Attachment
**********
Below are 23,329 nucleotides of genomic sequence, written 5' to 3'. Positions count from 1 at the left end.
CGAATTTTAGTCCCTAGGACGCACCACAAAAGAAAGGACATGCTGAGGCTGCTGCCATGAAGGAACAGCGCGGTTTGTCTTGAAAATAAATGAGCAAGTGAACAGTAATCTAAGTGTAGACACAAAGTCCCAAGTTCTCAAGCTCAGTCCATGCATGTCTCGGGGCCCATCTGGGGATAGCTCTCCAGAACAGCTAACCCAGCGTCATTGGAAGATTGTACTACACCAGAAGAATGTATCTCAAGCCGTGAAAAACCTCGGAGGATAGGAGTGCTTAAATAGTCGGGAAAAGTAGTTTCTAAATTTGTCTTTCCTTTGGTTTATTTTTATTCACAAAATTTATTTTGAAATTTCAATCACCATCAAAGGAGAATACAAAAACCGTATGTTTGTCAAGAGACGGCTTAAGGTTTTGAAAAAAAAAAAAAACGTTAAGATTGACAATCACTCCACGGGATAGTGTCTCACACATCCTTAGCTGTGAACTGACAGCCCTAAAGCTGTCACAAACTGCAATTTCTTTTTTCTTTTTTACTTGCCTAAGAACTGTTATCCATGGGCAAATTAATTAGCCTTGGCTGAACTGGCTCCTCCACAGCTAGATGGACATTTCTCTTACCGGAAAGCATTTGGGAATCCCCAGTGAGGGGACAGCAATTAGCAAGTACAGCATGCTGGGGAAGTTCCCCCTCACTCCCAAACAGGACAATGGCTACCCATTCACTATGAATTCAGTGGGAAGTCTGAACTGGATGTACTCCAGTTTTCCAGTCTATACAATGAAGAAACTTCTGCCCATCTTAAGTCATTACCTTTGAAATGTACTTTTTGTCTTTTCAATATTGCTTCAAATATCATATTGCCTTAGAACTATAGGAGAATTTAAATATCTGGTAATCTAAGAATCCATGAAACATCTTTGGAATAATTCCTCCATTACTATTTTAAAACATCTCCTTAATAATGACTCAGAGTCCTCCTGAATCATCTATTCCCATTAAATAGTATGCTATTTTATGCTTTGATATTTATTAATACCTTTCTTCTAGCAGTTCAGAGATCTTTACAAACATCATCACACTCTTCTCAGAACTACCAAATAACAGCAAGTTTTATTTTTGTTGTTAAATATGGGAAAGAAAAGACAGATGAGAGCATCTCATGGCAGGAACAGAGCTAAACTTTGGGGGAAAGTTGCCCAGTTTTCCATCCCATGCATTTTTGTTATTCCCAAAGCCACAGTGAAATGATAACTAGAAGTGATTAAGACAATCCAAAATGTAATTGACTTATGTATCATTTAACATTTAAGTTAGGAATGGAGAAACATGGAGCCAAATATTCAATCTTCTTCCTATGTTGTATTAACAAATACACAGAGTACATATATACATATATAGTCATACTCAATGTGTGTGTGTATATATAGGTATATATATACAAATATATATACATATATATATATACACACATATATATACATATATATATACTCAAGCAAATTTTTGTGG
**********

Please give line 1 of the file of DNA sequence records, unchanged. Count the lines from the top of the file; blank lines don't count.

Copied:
Below are 23,329 nucleotides of genomic sequence, written 5' to 3'. Positions count from 1 at the left end.